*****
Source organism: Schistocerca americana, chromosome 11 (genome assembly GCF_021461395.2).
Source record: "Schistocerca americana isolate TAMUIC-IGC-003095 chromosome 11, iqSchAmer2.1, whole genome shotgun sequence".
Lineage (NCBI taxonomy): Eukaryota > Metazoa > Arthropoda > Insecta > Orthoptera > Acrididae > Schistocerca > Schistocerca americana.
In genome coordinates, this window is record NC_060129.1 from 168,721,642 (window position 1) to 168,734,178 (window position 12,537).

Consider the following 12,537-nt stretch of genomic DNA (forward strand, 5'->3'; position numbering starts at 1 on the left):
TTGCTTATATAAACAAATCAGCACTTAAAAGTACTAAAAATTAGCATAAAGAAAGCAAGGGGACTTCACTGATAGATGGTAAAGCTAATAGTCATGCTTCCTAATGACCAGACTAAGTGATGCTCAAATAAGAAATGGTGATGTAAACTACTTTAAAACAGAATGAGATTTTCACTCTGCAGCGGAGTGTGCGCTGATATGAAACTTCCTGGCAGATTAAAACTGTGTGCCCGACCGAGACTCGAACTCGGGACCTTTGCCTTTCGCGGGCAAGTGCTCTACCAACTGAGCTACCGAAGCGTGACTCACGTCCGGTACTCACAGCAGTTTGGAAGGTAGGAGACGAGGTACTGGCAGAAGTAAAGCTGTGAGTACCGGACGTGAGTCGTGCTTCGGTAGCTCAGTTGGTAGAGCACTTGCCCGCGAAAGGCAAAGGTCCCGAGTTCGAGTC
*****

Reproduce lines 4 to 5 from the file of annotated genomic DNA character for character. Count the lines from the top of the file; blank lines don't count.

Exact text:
In genome coordinates, this window is record NC_060129.1 from 168,721,642 (window position 1) to 168,734,178 (window position 12,537).

Consider the following 12,537-nt stretch of genomic DNA (forward strand, 5'->3'; position numbering starts at 1 on the left):